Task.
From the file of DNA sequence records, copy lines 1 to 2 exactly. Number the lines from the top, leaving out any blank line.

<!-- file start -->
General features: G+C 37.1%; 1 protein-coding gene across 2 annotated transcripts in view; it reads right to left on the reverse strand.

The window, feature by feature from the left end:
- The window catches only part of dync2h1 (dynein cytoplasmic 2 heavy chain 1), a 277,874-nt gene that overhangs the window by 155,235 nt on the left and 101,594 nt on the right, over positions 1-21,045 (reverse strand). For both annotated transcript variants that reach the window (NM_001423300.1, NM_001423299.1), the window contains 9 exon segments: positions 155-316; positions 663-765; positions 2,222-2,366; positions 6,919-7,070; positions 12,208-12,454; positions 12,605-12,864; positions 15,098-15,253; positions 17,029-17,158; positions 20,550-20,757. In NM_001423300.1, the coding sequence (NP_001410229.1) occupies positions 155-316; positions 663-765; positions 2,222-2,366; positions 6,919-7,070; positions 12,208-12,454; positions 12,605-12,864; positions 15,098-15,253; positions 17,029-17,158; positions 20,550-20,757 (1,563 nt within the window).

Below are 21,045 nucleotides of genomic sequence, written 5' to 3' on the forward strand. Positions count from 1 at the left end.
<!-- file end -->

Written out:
General features: G+C 37.1%; 1 protein-coding gene across 2 annotated transcripts in view; it reads right to left on the reverse strand.

The window, feature by feature from the left end: